Zoo celebrates grand opening of projects with ceremony
A ribbon-cutting ceremony was held to mark the culmination of four construction projects at the Lee Richardson Zoo and open them to the public Tuesday.
The projects are the flamingo habitat, primate forest, animal health facility expansion and carousel plaza.
Kristi Newland, director of the zoo, said construction began a year ago but three of the projects — the flamingo habitat, primate forest and animal health facility expansion — have been in the works since fall 2017.
The primate forest was also a Friends of the Lee Richardson Zoo project.
Garden City city manager Matt Allen said the projects were put on the fall election ballot and voted on by the public as part of a retail sales tax initiative between the city and Finney County to fund the zoo projects, improvements to Jennie Barker Road, in indoor gun range and a third fire station with space for Finney County EMS and the Garden City Police Department.
Funds generated from the taxable retail sales purchases will continue in Finney County over a 15-year period, Allen said.
The three sales tax projects were also part of the zoo’s master plan, Newland said.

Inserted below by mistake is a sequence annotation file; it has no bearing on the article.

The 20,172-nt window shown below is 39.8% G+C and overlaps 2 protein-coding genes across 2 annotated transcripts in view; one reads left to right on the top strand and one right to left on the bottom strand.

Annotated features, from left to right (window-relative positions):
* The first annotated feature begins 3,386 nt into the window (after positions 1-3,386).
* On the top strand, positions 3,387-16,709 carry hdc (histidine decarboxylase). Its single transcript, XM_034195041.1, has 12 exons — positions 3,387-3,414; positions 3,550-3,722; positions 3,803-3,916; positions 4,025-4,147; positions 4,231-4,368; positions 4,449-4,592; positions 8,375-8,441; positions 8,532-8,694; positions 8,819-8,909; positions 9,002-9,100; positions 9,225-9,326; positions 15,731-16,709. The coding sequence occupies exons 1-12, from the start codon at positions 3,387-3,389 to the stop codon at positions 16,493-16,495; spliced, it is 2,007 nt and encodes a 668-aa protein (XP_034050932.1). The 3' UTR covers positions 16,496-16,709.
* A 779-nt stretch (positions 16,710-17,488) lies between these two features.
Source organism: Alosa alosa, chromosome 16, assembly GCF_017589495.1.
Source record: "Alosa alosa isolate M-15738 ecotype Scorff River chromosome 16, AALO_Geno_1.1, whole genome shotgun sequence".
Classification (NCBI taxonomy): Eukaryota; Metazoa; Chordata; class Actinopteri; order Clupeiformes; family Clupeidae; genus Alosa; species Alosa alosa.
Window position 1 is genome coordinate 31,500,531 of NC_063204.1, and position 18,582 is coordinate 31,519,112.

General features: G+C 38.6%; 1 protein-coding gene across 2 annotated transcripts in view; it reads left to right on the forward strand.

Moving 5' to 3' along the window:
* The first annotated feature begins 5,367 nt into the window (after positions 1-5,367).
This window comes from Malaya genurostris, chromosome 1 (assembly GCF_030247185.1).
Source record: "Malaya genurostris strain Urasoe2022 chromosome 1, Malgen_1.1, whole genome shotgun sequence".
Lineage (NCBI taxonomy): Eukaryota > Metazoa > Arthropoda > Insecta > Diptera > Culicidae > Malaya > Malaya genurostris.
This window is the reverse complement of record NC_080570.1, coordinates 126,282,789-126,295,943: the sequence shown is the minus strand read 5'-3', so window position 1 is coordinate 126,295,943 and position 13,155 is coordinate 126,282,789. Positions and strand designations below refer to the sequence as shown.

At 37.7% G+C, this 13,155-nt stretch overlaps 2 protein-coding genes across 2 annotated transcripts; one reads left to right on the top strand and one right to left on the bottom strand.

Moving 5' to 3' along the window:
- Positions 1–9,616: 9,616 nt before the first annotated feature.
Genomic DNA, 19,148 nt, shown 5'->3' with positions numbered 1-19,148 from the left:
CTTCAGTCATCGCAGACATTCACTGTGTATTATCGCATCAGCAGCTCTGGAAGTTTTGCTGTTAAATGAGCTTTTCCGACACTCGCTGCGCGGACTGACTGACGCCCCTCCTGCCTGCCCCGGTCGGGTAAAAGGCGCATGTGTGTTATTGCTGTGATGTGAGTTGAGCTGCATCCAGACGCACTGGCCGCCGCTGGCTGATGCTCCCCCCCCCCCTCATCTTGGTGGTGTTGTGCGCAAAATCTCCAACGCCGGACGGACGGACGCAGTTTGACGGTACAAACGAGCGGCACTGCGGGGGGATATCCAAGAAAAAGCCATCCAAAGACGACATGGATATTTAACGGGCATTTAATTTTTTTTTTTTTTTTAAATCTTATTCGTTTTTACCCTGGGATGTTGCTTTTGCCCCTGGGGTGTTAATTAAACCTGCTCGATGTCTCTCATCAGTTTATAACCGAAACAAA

“The flamingo habitat that we had and the primate habitat we had had both aged out, they were too small and having structural issues,” she said. “The animal health facility has become too small to take care of the collection, in modern veterinary terms. It's just continuing to support a modern zoo.”
The projects also allow the zoo to provide good welfare for the animals and to contribute to the conservation of the species as well as providing a safe and modern work environment for zoo employees.
Newland said in a previous Garden City Telegram article that the two animal habitats will give guests a “deeper insight into both species.”
“For the primates, for one thing, they will not only have the indoor area where they can have privacy and an outdoor area, but there will be a temperature-controlled area so the animals can be there on in-climate days and guests can still see them,” she said. “That will add a whole new aspect to the zoo.”
The animal health facility extension will feature a surgery room and quarantine space for sick or injured animals.
Newland said the zoo is excited about completion of the projects.
“It's just keeping up with the times, and we're happy to be able to provide the experience for the community, because they support us so much we want to give them a quality experience,” she said.
Allen is also glad to see the projects’ completion. They are the first of the projects to be completed from sales tax.
“It feel really good,” he said. “We’re very excited.”